How Do You Floss and Brush With Braces?
We know, we know… flossing is already a pain. But with braces? Is it even possible?
Yes, it is possible, and it’s also very important when you have braces!
Of course they’re both important to your oral health all the time, but you definitely don’t want to skip out on thorough oral hygiene when you have braces.
Here are some of our best tips and tricks for flossing and brushing during your orthodontic treatment.
If you’re not regularly flossing your teeth – braces or not – start today.
When regular flossing becomes habitual, your oral health will be in much better shape. Some of the benefits of flossing include:
- Preventative dental care – Flossing removes food debris and bacteria from between your teeth, prohibiting bacteria and microorganisms from growing there. (Ew.) You’ll then be less likely to develop cavities, which can be a whole other can of worms while you have braces.
- Prevents plaque and tarter buildup – When you don’t floss, plaque will quickly accumulate between your teeth and along your gum line. When it’s not removed, it hardens to tarter. Regular flossing will remove the plaque before it has the chance to become a bigger problem, like gum disease.
- Prevents bad breathe – Remember that bacteria we talked about? If it hangs out in your mouth too long, it can really start to smell. (Ew, again.)
How to floss with braces
Even if you’re a dedicated flosser, you may have concerns about doing an effective job during your orthodontic treatment. Here are a few helpful options to help you get the job done quickly and thoroughly:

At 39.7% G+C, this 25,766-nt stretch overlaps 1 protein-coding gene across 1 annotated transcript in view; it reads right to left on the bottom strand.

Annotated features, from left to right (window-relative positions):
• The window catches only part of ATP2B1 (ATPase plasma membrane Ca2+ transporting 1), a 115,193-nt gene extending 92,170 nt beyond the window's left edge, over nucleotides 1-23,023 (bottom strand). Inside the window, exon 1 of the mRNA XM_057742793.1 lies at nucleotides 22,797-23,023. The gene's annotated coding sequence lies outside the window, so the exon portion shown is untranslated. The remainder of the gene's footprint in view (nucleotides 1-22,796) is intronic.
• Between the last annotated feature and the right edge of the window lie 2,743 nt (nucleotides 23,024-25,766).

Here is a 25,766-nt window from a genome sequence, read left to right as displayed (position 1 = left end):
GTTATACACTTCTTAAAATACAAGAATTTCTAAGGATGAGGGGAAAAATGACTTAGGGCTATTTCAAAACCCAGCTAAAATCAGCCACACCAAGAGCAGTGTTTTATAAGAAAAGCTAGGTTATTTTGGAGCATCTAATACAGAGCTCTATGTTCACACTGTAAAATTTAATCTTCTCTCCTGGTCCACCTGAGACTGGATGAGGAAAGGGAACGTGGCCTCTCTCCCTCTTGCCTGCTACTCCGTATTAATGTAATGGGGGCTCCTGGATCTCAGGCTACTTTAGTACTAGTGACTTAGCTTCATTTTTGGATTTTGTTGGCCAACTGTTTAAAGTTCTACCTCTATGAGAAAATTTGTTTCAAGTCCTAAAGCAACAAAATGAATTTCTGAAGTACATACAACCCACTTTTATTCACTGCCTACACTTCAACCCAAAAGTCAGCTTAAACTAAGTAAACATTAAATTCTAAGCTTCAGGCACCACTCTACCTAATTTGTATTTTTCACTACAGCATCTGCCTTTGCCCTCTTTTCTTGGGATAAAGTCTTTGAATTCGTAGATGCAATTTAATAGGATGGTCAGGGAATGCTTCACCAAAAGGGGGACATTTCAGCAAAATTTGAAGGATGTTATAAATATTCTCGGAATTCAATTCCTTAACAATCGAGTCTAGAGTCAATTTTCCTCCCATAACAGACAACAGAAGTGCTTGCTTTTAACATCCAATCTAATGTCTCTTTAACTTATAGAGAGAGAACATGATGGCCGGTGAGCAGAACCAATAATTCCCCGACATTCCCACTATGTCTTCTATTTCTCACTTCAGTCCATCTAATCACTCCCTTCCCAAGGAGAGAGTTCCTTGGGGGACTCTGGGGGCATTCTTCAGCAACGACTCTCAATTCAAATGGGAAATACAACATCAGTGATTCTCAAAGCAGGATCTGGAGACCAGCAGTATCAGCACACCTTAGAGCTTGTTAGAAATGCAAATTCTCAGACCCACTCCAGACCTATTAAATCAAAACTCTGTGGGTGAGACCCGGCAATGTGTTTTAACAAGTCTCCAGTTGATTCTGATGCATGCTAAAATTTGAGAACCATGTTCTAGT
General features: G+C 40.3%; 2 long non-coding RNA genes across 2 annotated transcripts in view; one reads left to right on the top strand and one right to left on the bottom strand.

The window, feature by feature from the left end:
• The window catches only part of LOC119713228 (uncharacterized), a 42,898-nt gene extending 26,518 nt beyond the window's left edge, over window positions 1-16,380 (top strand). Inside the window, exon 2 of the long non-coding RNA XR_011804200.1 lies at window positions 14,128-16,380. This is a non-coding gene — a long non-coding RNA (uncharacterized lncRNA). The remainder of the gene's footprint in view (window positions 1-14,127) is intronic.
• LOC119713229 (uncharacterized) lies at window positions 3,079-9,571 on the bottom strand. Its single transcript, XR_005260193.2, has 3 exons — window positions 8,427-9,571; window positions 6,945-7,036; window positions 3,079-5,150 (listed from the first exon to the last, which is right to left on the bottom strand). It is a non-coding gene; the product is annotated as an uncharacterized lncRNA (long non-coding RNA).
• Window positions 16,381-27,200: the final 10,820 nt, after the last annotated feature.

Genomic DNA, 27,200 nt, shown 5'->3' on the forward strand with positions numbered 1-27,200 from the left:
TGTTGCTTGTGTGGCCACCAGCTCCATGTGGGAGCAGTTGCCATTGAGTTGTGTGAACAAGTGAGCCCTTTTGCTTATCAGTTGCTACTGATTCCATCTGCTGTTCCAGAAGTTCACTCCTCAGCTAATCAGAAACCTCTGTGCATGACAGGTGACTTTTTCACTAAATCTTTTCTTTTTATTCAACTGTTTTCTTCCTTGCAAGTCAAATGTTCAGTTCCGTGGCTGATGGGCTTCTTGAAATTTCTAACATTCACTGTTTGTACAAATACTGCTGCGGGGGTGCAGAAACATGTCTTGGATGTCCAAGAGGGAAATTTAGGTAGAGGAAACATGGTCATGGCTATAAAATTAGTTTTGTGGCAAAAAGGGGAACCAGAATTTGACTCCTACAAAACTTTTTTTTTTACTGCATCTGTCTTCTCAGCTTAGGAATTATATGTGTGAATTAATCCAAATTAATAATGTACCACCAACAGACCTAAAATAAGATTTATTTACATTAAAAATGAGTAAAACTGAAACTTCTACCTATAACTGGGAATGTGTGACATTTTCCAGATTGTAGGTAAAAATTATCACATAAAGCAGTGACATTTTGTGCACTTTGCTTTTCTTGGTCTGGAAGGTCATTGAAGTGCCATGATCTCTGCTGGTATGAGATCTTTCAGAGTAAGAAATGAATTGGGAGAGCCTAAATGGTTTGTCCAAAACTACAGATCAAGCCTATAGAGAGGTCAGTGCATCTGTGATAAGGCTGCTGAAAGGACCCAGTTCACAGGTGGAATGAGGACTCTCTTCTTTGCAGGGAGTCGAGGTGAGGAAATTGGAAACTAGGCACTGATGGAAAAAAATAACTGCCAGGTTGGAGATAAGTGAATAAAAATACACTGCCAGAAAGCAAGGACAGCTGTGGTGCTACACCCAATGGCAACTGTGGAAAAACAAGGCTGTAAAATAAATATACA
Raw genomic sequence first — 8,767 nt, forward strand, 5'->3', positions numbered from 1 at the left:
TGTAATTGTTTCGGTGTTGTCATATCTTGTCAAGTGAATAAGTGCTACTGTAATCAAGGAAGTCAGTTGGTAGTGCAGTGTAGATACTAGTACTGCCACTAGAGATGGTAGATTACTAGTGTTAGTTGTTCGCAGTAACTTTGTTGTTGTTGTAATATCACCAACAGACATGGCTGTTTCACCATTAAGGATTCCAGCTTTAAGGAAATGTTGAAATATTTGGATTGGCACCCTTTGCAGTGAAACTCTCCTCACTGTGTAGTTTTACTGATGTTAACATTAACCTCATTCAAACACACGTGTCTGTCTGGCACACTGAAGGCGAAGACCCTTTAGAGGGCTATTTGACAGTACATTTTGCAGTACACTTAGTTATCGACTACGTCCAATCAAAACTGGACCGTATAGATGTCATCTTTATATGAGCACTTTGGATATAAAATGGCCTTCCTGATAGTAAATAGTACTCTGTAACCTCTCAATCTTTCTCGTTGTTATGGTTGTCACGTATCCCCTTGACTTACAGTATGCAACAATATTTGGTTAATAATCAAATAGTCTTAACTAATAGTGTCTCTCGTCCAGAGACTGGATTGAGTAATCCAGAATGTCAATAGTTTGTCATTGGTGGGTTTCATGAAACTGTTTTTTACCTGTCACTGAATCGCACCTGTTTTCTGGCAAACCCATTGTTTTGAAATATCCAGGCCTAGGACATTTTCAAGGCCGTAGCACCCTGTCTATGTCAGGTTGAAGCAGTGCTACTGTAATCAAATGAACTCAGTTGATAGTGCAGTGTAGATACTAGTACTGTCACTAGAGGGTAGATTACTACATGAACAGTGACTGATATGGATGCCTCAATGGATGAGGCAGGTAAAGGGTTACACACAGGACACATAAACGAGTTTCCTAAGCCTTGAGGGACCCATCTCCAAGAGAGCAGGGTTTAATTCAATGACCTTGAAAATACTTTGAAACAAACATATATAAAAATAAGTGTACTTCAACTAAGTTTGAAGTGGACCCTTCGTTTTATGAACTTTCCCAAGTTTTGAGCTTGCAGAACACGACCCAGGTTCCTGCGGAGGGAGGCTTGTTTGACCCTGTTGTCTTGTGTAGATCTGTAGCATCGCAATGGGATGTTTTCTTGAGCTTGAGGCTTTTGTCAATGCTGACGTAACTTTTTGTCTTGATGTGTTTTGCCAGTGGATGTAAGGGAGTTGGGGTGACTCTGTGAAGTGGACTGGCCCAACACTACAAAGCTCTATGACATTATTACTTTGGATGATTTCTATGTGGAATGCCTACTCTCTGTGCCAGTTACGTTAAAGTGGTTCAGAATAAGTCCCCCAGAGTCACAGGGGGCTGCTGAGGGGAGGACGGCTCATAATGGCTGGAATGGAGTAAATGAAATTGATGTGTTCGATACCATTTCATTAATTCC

- A floss threader – These are really what they sound like! Imagine a needle and thread; the floss is the thread and the floss threader is the needle. With these, you simply thread regular floss through the wide opening of the thin, plastic threader and pull it through under your wires. Then, floss as usual.
- A water flosser – Also called an oral irrigator, these are excellent for cleaning around braces, and can be more effective than string floss at removing plaque along the gum line.
- A proxy brush – A proxy brush is a small, flexible brush with small bristles shaped like a pine tree. You can simply insert the brush under your wires and between your teeth, and then scrub to clean. Please note that although helpful in a pinch, proxy brushes are not to be used as a replacement for flossing. They’re just not quite as effective in getting into those hard-to-reach places.
We’re confident that you’re already a committed brusher; you just need to step it up a little bit once you have braces so that you avoid discolored teeth, cavities, and tooth or gum decay.
Once you’ve started your orthodontic treatment, there are a few recommendations we have to make sure you’re really taking the best possible care of your teeth.
- Brush morning, night, and after each meal. If you can’t brush after you eat, at least rinse with water in the meantime.
- Avoid whitening products. They can only work on the places where they can touch, which means the part of your tooth under the bracket won’t whiten along with the rest of your tooth. Let’s be honest – once those braces come off, you probably won’t like the look of uneven color.
- Use the right toothbrush. We recommend using an electric toothbrush; they’re much more effective. If you opt for a regular toothbrush, an orthodontic toothbrush like this will do a nice job with it’s V-trimmed bristle system that can clean in and around your braces. Whichever you choose, Dr. Meyer suggests that you opt for softer bristles and change your electric head or toothbrush out every 3 months.
We hope that these suggestions make brushing and flossing seem less daunting. Remember, it’s important to come in for your regularly scheduled appointments throughout your treatment so we can monitor any issues that may come up.
If you are considering braces for yourself or your child, schedule a free consultation at Meyer Orthodontics in Brookings.